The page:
Coromandel - Kauri Groves & The Waterworks
After two days in the area around Thames we made the drive to the Whitianga on other side of the peninsula. On the way we stopped at various places to visit natural and man made wonders.
The drive itself is just super scenic. It leads along the coast most of the way and offers wonderful view onto the ocean and of the tiny towns located there. The road is in many places lined by Pohutukawa Trees, which unfortunaltely weren't blooming while we visited, but it must be even more beautiful if they do.
Sideroads lead into the inner regions of the peninsual where there's dense new zealand bush, including some of the majestic Kauris. We went to see the "Square Kauri" and the walked the "Waiau Falls and Kauri Grove Lookout Walk" to get an impression of these ancient Trees.
We went by the "Waiau Falls and Kauri Grove Lookout Walk" to see a real Kauri Grove, one of the very few that still exist in the Coromandel Region. There were already a few cars parked when we got there, and a travel group just emerged a bus when we got out of the car. Obviously this one of the spots where everybody has to visit at some point.
Before the start of the trail was yet another Kauri cleaning station to make sure that people are aware of Kauri Dieback and that they should take extra good care to clean their equipment so as not to endanger the remaining trees here.
The walk itself is really short and mostly on wooden plankways, which is also supposed to help stop the spreading of Kauri Dieback. On the walk there is the Kauri Grove which contains a bigger stand of about seven or eight mature Kauri trees, and then a smaller one with the "Siamese Kauri" and two more. Those giants might be gone in just few years time unless Kauri Dieback can be stopped, so we took some extra time to enjoy the privilege of being here.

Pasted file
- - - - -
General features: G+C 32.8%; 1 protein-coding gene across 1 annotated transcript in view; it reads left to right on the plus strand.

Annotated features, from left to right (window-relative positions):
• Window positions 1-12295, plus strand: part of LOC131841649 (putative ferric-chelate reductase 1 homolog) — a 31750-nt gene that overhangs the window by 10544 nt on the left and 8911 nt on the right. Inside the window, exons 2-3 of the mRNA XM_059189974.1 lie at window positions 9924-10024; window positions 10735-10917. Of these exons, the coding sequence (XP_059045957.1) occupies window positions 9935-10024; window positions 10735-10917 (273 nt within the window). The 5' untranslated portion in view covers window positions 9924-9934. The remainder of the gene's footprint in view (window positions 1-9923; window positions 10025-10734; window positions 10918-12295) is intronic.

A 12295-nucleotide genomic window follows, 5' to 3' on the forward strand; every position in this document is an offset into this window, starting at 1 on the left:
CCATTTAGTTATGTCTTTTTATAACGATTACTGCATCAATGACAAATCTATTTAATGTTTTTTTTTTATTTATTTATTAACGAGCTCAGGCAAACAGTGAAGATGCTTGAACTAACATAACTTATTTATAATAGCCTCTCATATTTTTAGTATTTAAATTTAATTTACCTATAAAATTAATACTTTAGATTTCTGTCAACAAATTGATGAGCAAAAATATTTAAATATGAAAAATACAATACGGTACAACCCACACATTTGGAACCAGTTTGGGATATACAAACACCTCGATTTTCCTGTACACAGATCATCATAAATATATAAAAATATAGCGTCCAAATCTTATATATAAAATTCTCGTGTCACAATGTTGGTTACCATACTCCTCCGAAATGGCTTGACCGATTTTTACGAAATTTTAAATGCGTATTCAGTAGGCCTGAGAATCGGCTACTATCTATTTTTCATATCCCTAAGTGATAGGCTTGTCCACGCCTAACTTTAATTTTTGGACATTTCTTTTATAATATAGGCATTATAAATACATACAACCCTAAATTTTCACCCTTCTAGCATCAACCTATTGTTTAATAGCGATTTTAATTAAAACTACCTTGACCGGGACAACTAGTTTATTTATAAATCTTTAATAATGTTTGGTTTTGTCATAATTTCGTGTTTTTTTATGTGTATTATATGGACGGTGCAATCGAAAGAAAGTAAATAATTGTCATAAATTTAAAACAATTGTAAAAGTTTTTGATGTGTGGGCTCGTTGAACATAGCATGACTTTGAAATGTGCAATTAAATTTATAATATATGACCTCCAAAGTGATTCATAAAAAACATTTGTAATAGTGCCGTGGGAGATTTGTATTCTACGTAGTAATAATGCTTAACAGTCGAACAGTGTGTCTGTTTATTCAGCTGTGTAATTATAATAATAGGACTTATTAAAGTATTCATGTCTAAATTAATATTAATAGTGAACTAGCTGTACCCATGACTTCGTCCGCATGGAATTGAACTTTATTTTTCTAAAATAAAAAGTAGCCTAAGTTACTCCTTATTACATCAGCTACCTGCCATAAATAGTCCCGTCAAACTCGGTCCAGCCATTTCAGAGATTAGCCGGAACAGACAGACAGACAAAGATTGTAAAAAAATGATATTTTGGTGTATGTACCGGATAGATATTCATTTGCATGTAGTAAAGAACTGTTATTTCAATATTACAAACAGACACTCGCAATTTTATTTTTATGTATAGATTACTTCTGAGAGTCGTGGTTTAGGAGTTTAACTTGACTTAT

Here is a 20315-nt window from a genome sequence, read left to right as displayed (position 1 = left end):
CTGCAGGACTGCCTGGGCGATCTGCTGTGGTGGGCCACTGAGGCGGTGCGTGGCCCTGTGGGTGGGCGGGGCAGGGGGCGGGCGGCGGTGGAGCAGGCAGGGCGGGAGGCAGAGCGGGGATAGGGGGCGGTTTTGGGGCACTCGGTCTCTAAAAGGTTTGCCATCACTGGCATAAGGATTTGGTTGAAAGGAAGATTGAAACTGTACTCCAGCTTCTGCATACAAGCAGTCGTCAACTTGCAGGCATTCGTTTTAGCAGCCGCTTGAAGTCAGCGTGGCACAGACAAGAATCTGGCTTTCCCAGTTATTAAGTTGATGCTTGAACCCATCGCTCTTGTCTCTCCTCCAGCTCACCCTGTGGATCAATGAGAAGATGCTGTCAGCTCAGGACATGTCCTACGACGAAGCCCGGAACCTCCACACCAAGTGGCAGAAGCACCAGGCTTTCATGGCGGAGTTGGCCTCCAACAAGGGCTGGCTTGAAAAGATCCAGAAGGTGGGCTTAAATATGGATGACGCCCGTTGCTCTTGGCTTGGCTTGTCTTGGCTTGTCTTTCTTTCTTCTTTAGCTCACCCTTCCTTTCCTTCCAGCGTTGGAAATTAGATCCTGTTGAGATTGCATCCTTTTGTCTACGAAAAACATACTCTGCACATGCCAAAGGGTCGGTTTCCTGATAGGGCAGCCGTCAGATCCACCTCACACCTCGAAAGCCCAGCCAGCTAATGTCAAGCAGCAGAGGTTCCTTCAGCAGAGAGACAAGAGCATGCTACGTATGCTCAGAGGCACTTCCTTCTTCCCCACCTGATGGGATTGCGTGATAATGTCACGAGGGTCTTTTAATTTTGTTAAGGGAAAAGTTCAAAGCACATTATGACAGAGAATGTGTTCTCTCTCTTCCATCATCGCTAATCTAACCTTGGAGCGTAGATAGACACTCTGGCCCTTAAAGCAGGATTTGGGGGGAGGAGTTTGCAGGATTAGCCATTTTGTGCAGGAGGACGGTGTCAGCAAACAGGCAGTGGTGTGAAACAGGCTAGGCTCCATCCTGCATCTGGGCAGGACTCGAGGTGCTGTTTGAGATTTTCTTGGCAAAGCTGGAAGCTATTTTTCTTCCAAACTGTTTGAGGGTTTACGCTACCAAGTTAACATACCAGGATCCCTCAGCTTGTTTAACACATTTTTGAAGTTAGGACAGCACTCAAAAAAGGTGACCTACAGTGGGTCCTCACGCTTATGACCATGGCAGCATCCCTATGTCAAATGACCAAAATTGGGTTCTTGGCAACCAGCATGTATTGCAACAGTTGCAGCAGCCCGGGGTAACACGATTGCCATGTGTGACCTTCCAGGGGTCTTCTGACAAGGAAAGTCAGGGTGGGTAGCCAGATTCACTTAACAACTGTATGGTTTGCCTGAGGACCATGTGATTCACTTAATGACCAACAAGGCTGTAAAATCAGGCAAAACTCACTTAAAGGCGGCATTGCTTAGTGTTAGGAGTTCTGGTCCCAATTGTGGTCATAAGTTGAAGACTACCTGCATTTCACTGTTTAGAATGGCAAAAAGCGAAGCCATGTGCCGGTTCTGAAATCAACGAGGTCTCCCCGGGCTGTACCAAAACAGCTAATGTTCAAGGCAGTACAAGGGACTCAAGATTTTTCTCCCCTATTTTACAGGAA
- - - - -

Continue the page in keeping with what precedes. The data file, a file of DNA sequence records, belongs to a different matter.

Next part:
Further down the road we took another detour to also visit the Square Kauri Tree. On the way we came by "Waterworks" - a theme park showcasing funky sculptures that move or are interactive due to waterpower. It looked pretty interesting, so we gave it a shot and what a fun it was!
The sculptures are mostly built from old, discarded kitchen equipment, furniture, clothes and other things. All interactive elments run on waterpower, so the park is not only very special but also pretty sustainable. A nice combination and great to see that things like that can in fact work out pretty well. All the old junk and scrap metal on display remindes us a little bit of Muklukland in Tok, Alaska, where we had visited a few years back.
We especially enjoyed the interactive elements and the huge playground area. The playground area had all sorts of home build playground equipment, among those some very special ones like the Flying Bikes or a super fast Flying Fox for Adults only. Can't remember when we last had this much fun around a playground.
So we really thought it was great fun, and if you're ever in the area we'd absolutely recommend it.
More info can be found on their website:
This post is a result of our experiences in the Coromandel Region. We were not asked to or payed for writing this post.